Although no specific mention has been seen for this species, the leaves and stems of some, if not all, members of this genus are poisonous
. The fruit of many species (although no records have been seen for this species) has been known to cause stomach upsets to some people. Any toxin the fruit might contain is liable to be of very low toxicity and is destroyed when the fruit is cooked
Fruit - raw or cooked
. The fruit is small but is borne in large clusters and is thus easy to harvest. Some caution is advised, see the notes above on toxicity.
Flowers - raw or cooked.
Leaves and young stems - cooked. It is probably unwise to eat the leaves, see the notes above on toxicity.
Root - cooked
. Is it poisonous?
There are no material uses listed for Sambucus javanica.
The leaves and the root are used in the treatment of pain and numbness, bone diseases and rheumatic problems
The fruit is depurative and purgative. A decoction of the fruit is used to treat injuries, skin diseases and swellings.
A decoction of the whole plant is anodyne, depurative and diuretic
Seed - best sown as soon as it is ripe in the autumn in a cold frame, when it should germinate in early spring. Stored seed can be sown in the spring in a cold frame but will probably germinate better if it is given 2 months warm followed by 2 months cold stratification first
. Prick out the seedlings into individual pots when they are large enough to handle. If good growth is made, the young plants can be placed in their permanent positions during the early summer. Otherwise, either put them in a sheltered nursery bed, or keep them in their pots in a sheltered position and plant them out in spring of the following year.
Cuttings of half-ripe wood, 7 - 10cm with a heel, July/August in a frame.
Cuttings of mature wood of the current season's growth, 15 - 20cm with a heel, late autumn in a frame or a sheltered outdoor bed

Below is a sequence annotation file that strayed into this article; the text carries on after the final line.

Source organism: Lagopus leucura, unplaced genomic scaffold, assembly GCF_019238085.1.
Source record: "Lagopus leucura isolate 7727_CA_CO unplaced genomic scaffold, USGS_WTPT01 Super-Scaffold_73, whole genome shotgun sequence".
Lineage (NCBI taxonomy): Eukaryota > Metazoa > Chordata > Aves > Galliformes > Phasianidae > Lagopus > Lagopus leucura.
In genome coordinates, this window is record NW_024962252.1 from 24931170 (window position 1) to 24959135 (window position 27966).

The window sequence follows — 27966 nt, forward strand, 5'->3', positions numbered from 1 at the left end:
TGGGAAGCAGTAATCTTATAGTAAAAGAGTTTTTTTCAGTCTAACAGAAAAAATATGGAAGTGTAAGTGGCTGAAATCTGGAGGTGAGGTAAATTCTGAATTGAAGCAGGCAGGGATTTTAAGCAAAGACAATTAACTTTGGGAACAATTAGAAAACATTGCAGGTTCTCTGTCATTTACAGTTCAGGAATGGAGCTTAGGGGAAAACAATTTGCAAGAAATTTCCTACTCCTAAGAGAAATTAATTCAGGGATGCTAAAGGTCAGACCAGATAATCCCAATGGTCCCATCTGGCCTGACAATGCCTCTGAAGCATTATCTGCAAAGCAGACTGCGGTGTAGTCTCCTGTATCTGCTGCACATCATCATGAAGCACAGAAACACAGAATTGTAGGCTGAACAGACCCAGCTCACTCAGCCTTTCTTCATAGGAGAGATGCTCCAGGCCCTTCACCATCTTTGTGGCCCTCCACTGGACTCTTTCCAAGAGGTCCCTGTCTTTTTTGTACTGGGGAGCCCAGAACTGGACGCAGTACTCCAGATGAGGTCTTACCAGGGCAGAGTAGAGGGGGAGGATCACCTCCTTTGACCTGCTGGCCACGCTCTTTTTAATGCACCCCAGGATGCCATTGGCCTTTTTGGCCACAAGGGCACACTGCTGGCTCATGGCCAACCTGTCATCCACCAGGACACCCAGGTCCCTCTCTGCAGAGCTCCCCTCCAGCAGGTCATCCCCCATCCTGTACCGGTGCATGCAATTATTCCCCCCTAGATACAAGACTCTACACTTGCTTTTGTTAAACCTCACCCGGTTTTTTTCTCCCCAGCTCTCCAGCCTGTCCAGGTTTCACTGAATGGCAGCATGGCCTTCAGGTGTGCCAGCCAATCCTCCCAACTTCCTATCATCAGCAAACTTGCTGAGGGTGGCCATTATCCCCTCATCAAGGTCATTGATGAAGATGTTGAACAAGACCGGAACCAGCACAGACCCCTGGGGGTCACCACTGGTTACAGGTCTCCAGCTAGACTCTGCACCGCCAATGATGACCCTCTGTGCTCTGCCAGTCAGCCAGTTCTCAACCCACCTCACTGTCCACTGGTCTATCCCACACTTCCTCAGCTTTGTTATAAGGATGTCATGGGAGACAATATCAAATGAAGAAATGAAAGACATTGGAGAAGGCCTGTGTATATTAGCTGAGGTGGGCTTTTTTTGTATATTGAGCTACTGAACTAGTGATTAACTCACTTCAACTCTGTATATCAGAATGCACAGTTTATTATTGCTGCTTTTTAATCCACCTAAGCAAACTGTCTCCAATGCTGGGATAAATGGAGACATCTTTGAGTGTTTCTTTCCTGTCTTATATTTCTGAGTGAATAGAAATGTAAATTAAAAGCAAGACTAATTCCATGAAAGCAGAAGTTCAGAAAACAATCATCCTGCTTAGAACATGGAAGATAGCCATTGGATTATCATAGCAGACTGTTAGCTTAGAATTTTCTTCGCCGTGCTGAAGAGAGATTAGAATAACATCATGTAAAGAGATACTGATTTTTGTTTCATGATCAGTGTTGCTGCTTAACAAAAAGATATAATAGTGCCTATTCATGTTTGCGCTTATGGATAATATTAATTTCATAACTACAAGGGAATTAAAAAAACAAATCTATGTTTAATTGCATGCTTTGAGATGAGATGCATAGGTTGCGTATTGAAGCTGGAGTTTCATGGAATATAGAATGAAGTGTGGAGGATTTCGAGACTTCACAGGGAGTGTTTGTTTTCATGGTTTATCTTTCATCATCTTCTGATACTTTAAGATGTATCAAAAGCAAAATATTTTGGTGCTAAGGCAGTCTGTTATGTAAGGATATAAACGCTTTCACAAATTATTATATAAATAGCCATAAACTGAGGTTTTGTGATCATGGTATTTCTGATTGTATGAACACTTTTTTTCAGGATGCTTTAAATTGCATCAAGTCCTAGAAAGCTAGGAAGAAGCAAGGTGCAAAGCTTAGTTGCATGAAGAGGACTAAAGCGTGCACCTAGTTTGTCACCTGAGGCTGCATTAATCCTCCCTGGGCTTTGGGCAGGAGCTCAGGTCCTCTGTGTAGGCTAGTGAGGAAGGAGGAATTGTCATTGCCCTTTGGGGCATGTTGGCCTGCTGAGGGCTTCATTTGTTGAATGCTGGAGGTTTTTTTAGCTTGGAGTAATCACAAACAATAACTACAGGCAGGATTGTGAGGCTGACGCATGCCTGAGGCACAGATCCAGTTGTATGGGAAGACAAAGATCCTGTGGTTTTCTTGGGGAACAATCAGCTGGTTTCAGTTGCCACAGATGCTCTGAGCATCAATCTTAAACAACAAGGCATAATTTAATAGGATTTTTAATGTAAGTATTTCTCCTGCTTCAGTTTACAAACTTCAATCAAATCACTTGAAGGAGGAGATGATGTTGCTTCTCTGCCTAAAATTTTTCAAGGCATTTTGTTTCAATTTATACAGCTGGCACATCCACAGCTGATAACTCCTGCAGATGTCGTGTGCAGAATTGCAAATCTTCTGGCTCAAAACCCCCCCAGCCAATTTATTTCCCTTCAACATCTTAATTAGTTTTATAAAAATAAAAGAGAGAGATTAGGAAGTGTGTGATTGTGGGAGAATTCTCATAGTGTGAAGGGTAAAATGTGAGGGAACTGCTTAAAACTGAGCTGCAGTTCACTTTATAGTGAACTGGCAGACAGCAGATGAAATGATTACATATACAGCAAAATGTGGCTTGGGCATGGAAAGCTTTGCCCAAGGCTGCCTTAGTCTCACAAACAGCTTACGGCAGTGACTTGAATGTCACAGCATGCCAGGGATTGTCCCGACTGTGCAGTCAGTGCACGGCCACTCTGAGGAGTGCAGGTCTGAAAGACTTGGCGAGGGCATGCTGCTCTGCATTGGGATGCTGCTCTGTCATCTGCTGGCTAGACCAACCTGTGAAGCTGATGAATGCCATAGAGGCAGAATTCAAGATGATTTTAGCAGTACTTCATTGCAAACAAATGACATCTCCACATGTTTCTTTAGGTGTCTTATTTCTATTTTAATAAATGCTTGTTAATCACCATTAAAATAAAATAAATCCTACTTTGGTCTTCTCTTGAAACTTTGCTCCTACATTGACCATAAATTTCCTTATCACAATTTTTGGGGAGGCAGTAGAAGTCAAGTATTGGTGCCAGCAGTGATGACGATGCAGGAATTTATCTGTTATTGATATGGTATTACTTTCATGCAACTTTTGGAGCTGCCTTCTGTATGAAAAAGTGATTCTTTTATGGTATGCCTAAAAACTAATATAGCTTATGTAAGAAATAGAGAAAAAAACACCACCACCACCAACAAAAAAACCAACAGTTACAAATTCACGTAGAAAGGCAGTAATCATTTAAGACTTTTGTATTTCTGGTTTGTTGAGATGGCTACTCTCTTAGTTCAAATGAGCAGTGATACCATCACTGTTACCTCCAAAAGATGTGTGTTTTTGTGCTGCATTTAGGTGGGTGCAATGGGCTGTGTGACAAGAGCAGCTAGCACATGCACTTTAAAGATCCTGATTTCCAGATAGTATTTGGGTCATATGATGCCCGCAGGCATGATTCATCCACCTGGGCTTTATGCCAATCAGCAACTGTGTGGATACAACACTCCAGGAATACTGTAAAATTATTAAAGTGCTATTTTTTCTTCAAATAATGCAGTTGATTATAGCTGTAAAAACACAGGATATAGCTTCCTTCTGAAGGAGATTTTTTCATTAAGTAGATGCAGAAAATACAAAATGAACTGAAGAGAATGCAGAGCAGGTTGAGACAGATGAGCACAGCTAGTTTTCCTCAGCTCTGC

Practical Plants is currently lacking information on propagation instructions of Sambucus javanica. Help us fill in the blanks! Edit this page to add your knowledge.
We have very little information on this species and do not know if it will be hardy in Britain, though judging by its native range it is only likely to be hardy outdoors in the mildest areas of the country. There is some confusion over the true identity of this plant. Some authorities suggest that this name is a synonym of S. chinensis, and we also have two different authors for the name of this species, the name mentioned above, from 
, and also Blume, which is mentioned in 
. The following notes are based on the general needs of the genus.
Tolerates most soils, including chalk, but prefers a moist loamy soil. Tolerates some shade but is best in a sunny position. Tolerates atmospheric pollution and coastal situations.
Plants in this genus are notably resistant to honey fungus
Problems, pests & diseases
Associations & Interactions
There are no interactions listed for Sambucus javanica. Do you know of an interaction that should be listed here? edit this page to add it.
Polycultures & Guilds
There are no polycultures listed which include Sambucus javanica.
This table shows all the data stored for this plant.
Material uses & Functions
Native Climate Zones
Adapted Climate Zones
Native Geographical Range
Root Zone Tendancy
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